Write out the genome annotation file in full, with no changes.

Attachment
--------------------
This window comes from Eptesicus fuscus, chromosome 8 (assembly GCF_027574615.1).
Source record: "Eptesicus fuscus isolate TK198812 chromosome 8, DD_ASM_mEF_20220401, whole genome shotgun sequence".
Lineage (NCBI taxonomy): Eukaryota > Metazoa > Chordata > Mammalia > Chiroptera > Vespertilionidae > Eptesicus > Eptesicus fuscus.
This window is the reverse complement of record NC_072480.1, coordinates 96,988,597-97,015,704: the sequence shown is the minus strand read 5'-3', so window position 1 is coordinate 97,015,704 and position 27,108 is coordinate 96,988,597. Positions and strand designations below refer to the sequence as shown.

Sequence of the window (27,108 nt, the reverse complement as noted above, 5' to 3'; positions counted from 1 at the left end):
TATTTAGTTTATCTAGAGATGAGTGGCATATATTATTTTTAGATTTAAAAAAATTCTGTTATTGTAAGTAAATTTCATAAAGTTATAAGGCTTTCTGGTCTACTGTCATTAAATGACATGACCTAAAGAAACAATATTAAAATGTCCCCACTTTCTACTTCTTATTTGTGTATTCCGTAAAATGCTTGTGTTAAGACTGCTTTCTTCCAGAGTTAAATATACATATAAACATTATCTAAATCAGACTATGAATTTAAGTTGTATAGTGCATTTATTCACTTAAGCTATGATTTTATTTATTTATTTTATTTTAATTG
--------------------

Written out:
This window comes from Eptesicus fuscus, chromosome 8 (assembly GCF_027574615.1).
Source record: "Eptesicus fuscus isolate TK198812 chromosome 8, DD_ASM_mEF_20220401, whole genome shotgun sequence".
Lineage (NCBI taxonomy): Eukaryota > Metazoa > Chordata > Mammalia > Chiroptera > Vespertilionidae > Eptesicus > Eptesicus fuscus.
This window is the reverse complement of record NC_072480.1, coordinates 96,988,597-97,015,704: the sequence shown is the minus strand read 5'-3', so window position 1 is coordinate 97,015,704 and position 27,108 is coordinate 96,988,597. Positions and strand designations below refer to the sequence as shown.

Sequence of the window (27,108 nt, the reverse complement as noted above, 5' to 3'; positions counted from 1 at the left end):
TATTTAGTTTATCTAGAGATGAGTGGCATATATTATTTTTAGATTTAAAAAAATTCTGTTATTGTAAGTAAATTTCATAAAGTTATAAGGCTTTCTGGTCTACTGTCATTAAATGACATGACCTAAAGAAACAATATTAAAATGTCCCCACTTTCTACTTCTTATTTGTGTATTCCGTAAAATGCTTGTGTTAAGACTGCTTTCTTCCAGAGTTAAATATACATATAAACATTATCTAAATCAGACTATGAATTTAAGTTGTATAGTGCATTTATTCACTTAAGCTATGATTTTATTTATTTATTTTATTTTAATTG